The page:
Go back in time with us to August 1986, when Northeast COMBAT received a letter from Priscilla Constable of Millinocket. She wrote that when her son Wayne received his income tax form from the IRS there was an advertisement for Liberty Coins. An 800 number was given so Wayne Constable called and ordered coins in the amount of $63, having the charges placed on his credit card.
Constable’s statement arrived on May 9, 1986, with a payment posted to the Department of the Treasury in Washington on March 21 for $63. When the coins had not arrived within a reasonable amount of time, Constable made a call of inquiry. He was told that his order could not be located but the problem would be taken care of.
It was at this point that Priscilla Constable contacted COMBAT asking if we could intercede between the Constables and the Department of the Treasury.
A COMBAT caseworker placed a call to the Department of the Treasury in August 1986 in behalf of the Constables. The caseworker was told that the problem would be turned over to the Consumer Complaint Division and that they would contact Wayne Constable within four weeks. We were also asked by the Department of the Treasury to put the complaint in writing and mail it directly to the Consumer Complaint Division so that a written record of the problem would be on file.
The caseworker did as he was requested, writing a letter stating Constable’s problem. We asked that the Liberty Coins be sent to Constable with notification to COMBAT of the shipping date. The caseworker then wrote to the Constables, asking that they recontact us within four weeks to let us know if the coins had arrived.
On Sept. 29 we received a letter from Priscilla Constable telling us that no coins had arrived.
As a result of the negative response, a second letter was written on Oct. 2 to the Department of the Treasury, Consumer Complaint Division, enclosing a copy of our first letter to them. We requested that the coins be sent or a refund in full be returned to Wayne Constable.
When we had not heard anything from either the Treasury Department or the Constables by Nov. 18, we wrote to Priscilla Constable asking that she let us know if the coins or a refund had arrived. We suggested that if no satisfaction had been obtained, she should send us a copy of the credit card statement with the $63 transaction involving the Department of the Treasury circled. Mrs. Constable complied by sending us the copy that we requested.
On Dec. 2 we received an envelope from the Treasury Department with an enclosed copy of a letter that they had mailed to Wayne Constable. It stated, “This is in response to an inquiry of Oct. 2, 1986, written on your behalf by Northeast COMBAT, Inc., regarding delivery of your Statue of Liberty coin order.
“Our records indicate that your order for two Statue of Liberty two-coin sets was shipped from our San Francisco office in late April. Apparently, they were lost in the shipping process.
“In an effort to resolve this problem, we are enclosing a certificate of non-receipt to be completed and returned to us. A self-addressed envelope is enclosed for your use. Upon receipt of this form, we will initiate tracer action for the lost coins and inform you of the results as soon as possible.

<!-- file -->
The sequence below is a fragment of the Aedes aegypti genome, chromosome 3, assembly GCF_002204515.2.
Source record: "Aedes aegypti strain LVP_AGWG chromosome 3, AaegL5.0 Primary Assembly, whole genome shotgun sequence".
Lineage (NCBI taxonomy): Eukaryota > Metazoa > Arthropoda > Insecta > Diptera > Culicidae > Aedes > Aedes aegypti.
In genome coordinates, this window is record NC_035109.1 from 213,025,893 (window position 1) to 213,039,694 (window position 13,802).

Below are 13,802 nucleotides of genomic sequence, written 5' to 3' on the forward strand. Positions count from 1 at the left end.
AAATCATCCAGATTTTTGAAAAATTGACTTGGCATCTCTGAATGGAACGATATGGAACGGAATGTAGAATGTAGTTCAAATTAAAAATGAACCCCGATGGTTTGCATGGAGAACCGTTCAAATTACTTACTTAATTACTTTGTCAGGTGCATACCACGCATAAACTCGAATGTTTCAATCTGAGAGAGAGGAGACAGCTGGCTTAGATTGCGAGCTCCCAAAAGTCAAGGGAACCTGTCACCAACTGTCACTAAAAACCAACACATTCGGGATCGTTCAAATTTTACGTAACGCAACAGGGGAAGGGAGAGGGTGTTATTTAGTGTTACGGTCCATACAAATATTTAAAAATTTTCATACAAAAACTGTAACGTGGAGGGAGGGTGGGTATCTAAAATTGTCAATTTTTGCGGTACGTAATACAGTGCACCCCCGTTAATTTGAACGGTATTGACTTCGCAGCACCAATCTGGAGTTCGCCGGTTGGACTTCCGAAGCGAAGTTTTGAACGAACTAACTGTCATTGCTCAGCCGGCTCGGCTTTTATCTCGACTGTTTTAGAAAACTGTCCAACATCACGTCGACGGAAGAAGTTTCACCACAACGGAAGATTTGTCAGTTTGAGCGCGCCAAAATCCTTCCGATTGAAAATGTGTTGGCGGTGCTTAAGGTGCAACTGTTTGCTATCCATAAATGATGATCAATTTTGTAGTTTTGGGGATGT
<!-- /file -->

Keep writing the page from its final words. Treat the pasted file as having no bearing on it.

“We regret the inconvenience this matter has caused you and would appreciate your patience,” the letter stated.
When we had received no correspondence from the Constables by Jan. 8, 1987, we wrote to Wayne Constable, asking him to please keep us informed as to the status of the case.
We did not hear anything further until March 6, 1987. Priscilla Constable wrote, “It is almost a year since Wayne ordered his Liberty Coins and eight months you have been working with us. The beginning of December, Wayne receiveved a letter and a card from the U.S. Mint in San Francisco. (He had to sign and return the card) for them to receive permission for a tracer. Now it is March 6 and he hasn’t had any contact about the missing coins. I don’t know exactly how this will be resolved. With all your sincere efforts and hard work, we still are on the `good old merry-go-round.’ ”
On March 10 we wrote another letter to Deborah F. Johnson in the Customer Complaint Division of the Treasury Department stating that we had been told that she had sent a Certificate of Non-Receipt to Wayne Constable. Constable filled out the form and mailed it back in December. To date, he still had not received either the coins or a refund. We requested that this problem be taken care of within the next 14 days.
On March 26, 1987, a call came into COMBAT from a representative of the Treasury Department. The caller explained that the form Constable had filled out had been misplaced, and then found again shortly after they had received our letter. We were told that the coins would be sent out to the consumer the week of March 30 with a letter of explanation on what had transpired.
COMBAT immediately wrote to Wayne Constable to advise him of the phone call from the Treasury Department and the information that was given to us. We asked to be notified when the coins arrived.
On April 2, 1987, Priscilla Constable called us to say that the coins had arrived that day, more than one year from the date they were ordered. She thanked COMBAT for not giving up despite all odds.
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Consumer Forum is a collaborative effort of the NEWS and Northeast COMBAT. (COMBAT writes the column, not the NEWS.) Send your questions to Consumer Forum, Bangor Daily News, 491 Main St., Bangor 04401. Letters must be signed and include a telephone number, if possible.